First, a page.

Will these expressions sound natural (to native English speakers)?

Any better way to say:

1 - A turned on car

2 - A turned off car

3 - An idling car

4 - An idled car

5 - The car is turned off

6 - The car is turned on

7 - Turn on the car

8 - Turn off the car

  • 2
    Here in the UK we'd say that the car 'has the engine running' (if the engine is turning but the car is not being driven) or 'has the keys in' (if the car is unlocked and the electrics e.g. the radio are on but the engine is not turning). My guess is that this one will be different for different parts of the world though.
    – A E
    Commented Nov 21, 2014 at 16:40
  • 2
    Generally (in the US, at least) one does not "turn on" a car but rather "start" it. This "rule" is a bit vague for electric cars, of course. (If you simply enable the radio, etc, without starting, then you "turn on the ignition".)
    – Hot Licks
    Commented Nov 21, 2014 at 16:51
  • Oh yes, we 'start' a car in the UK too. Thanks @HotLicks.
    – A E
    Commented Nov 21, 2014 at 16:52

1 Answer 1


There are lots of ways of talking about starting cars. Except for (1) and (2), these are fine.

There is an English grammar rule being violated in (1) and (2).
Native speakers know it, because they follow it, but they usually can't state it.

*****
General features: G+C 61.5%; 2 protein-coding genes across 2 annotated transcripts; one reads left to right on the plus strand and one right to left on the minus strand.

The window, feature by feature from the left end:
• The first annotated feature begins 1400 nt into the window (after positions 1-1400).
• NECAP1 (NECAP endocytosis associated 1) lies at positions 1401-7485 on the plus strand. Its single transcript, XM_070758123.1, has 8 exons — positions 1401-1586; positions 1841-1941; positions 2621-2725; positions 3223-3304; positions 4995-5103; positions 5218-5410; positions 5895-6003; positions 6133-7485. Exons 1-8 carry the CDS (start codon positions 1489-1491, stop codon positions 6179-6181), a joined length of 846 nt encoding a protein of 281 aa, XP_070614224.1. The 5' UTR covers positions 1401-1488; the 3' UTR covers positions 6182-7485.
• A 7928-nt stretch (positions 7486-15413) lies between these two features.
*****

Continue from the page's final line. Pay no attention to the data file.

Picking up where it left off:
Non-native speakers need to be taught the rule, however, because it's not obvious.

  • When a noun modifier consists of more than one word, it goes after the noun it modifies.
    When a noun modifier consists of only one word, it goes before the noun it modifies.
    Mnemonic: an eleven-year old boy versus a boy eleven years old

Since turned off/on is more than one word, it must follow car, not precede it.
A car turned on/off is OK, but not *A turned off car.

(There is a single-word metaphoric term turned-on/off, which refers to affectual display,

  • He describes himself as a turned-on Christian.

but it's only metaphoric, and doesn't refer to actual machine power status.)

This rule is the one that makes the title of the famous cat video

so odd-sounding to native English speakers.

  • 1
    Good point about what native speakers "know" without being consciously aware of it. My first thought was "he" could also describe himself as a switched-on Christian, because that part of your text stood out to me before I'd even read what came before. But it wasn't until after I'd read the actual answer that I realised probably any "valid" example I could come up with would normally be hyphenated. Commented Nov 21, 2014 at 17:18
  • Yes, that's one of the uses of hyphens. I wasn't stressing this in the answer, since it's grammar, not punctuation. Commented Nov 21, 2014 at 17:21
  • 1
    Shouldn't it be an eleven-year-old boy? Isn't an eleven-year old boy an old boy that is eleven-year?
    – Toothrot
    Commented Feb 28, 2019 at 21:44
  • 'Maru and the Too Small Box' models on the more famous 'A Too Far Bridge'. Commented Sep 13, 2023 at 9:51
  • 1
    Would you say that there is the occasional exception to the The eleven-year-old boy rule, John? 'She's famous for her pro bono work' (arguably a single lexeme, a rare compound adjective). Commented Sep 13, 2023 at 10:07

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